Here are some simple tips to help avoid the Christmas Credit Crunch:
Set a budget
Write a list of everything you need to buy—from festive foods to gifts—and decide on what you are willing to spend. Then stick to it. Often the hardest challenge is staying within your allocated spend, but if you do, you’ll be far more merry in January.
When compiling your list, ask yourself if there are any viable alternatives to spending money. Can you arrange a Kris Kringle, where a group agrees to buy one gift each for a member whose name they randomly pick? Can you pool together and buy group gifts? Can you offer some manual labour to a loved one instead of a material item? Can you shop at a discount outlet, or buy in bulk?
There are many options available; you just need to be creative, and your bank account will be very thankful.
Decide on your resources
There is an old saying that cash is King. And the saying is a good one. Spending beyond your means is not only dangerous, but anyone who genuinely cares for you would rather you didn’t put yourself in unmanageable debt to give them a gift.
If you are going to use a credit card, be careful and make sure you know what you’re getting into.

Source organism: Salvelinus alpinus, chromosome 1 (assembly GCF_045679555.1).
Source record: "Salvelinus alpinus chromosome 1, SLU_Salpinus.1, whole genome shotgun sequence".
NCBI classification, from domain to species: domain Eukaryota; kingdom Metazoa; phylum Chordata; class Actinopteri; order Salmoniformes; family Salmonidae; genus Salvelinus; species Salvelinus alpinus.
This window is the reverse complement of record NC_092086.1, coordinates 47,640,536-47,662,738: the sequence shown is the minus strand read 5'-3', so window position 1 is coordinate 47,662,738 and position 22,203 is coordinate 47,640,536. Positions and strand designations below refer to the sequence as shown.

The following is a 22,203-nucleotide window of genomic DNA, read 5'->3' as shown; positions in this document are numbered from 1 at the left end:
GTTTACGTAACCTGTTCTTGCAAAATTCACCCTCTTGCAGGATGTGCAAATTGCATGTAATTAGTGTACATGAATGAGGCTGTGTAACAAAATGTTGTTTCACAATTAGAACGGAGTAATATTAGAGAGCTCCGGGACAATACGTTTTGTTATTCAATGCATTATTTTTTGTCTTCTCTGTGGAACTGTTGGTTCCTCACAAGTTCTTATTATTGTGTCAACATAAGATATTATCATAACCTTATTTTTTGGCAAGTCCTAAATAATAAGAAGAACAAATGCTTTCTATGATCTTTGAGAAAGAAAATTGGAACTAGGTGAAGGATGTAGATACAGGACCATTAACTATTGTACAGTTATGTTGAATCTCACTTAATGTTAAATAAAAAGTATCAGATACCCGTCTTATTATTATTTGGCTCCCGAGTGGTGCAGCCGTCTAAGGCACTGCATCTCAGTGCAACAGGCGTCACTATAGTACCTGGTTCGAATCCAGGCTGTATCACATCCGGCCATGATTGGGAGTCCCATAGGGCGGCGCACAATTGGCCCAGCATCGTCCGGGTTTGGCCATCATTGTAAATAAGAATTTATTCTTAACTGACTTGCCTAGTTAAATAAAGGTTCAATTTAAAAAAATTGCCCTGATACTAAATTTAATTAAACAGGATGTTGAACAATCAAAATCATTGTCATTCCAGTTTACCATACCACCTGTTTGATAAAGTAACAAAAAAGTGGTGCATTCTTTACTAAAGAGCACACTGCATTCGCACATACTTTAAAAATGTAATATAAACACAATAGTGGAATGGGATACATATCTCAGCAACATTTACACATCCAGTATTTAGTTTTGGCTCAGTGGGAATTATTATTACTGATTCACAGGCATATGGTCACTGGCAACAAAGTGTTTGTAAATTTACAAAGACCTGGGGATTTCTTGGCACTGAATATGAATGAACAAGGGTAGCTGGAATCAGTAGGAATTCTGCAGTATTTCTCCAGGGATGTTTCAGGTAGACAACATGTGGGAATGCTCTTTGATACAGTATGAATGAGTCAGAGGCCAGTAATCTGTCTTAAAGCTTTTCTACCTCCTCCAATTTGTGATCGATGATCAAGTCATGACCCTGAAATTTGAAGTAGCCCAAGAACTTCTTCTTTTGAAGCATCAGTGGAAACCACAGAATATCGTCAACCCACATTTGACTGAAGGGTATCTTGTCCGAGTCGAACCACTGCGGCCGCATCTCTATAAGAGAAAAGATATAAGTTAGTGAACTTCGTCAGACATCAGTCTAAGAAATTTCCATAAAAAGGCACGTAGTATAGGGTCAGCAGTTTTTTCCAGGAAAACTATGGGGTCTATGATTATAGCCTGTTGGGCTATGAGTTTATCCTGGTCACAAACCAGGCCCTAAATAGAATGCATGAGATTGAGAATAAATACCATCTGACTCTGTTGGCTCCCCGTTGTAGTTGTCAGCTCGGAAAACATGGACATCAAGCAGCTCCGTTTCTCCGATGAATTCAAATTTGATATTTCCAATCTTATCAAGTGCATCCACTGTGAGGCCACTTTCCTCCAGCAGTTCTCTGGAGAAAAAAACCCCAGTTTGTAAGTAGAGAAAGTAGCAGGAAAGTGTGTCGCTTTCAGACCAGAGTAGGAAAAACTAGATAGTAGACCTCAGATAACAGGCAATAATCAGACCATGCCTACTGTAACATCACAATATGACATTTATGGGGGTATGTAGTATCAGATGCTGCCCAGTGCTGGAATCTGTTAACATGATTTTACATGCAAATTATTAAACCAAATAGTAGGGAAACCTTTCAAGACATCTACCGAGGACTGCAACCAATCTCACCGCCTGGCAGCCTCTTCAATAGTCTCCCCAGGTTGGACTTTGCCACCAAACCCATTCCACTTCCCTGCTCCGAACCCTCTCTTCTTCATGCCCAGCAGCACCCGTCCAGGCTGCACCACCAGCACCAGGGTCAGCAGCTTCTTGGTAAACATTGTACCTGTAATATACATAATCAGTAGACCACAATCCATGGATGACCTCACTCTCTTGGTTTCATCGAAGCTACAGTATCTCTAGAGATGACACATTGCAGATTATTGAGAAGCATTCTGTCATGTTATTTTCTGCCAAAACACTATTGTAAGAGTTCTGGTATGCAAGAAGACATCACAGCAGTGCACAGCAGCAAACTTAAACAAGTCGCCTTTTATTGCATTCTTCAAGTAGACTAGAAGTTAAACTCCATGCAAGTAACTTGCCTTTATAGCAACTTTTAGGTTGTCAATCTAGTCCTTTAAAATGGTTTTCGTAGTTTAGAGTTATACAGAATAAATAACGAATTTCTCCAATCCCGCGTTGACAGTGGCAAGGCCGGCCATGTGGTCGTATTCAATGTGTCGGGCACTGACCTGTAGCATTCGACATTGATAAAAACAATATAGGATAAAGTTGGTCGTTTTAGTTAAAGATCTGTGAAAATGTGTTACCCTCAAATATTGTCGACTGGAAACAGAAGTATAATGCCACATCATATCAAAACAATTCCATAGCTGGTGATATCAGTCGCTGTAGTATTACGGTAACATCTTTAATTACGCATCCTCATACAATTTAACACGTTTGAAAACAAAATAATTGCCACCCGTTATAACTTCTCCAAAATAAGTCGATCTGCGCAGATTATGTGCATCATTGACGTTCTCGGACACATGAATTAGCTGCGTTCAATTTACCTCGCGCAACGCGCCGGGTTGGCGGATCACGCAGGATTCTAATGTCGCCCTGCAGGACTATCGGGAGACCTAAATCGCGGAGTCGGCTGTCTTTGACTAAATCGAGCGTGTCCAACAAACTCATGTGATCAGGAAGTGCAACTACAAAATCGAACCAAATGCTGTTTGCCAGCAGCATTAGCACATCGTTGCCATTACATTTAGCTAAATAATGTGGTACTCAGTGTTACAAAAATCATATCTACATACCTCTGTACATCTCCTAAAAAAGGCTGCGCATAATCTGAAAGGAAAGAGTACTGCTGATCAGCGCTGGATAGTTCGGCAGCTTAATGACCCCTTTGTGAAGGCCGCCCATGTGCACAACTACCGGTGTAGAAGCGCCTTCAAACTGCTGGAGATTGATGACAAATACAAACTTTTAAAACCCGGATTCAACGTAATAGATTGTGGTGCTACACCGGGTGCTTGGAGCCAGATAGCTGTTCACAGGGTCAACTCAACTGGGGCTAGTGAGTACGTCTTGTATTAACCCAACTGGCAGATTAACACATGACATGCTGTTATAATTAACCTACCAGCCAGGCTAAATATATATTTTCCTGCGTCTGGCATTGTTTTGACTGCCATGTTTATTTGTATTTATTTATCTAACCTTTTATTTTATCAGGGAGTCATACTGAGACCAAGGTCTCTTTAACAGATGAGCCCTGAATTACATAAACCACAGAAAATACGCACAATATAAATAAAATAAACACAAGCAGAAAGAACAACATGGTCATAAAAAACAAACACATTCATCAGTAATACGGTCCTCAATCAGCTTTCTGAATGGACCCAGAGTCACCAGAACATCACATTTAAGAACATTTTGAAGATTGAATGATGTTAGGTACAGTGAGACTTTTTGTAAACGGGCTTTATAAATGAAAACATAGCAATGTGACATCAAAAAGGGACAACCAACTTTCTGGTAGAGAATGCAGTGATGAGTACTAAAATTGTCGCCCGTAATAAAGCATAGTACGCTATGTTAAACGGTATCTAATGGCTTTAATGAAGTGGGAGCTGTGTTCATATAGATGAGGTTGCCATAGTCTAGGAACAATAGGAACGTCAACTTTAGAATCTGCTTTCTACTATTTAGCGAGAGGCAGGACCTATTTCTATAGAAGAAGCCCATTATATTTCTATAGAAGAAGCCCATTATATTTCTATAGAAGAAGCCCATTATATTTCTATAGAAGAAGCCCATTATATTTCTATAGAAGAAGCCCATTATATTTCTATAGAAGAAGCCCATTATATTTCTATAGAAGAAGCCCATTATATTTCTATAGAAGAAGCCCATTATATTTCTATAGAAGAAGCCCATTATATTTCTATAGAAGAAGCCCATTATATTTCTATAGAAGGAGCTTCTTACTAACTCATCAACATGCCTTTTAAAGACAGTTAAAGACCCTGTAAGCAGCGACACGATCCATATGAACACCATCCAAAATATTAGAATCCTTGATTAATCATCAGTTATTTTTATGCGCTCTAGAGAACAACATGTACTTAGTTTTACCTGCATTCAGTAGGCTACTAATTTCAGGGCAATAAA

Know the true cost of credit
How familiar are you with your credit card’s interest, fees and charges? Do you know what order your credit card payments are applied to your debt? Are you aware of the difference between making a repayment and simply reducing your total debt?
Credit cards are tricky little objects that often have a range of interest rates for different services, such as balance transfers, cash advances and retail purchases. They also have a hierarchy of how they apply your repayments, which you might find is by directing your repayments to the debt with the lowest incurring interest. There is also a range of fees that can quickly increase your debt levels.
Look up overdraw fees, annual fees and cash advance fees (the last is often the least understood and the most costly).
If you’re not familiar with how your credit card works, request a copy of the terms and conditions from your bank. Credit card debt can quickly accrue, and it is one of the hardest debts to shift.
Keep your head
Before getting credit happy this Christmas, think about whether you really can afford the consequences. If your friends or family are adding to the present pressure, be honest and tell them that you simply cannot afford to overindulge. You might find that many people will be just as relieved that they too are relieved of their present-giving duty.
For more information on avoiding credit troubles visit www.usecreditwisely.com.au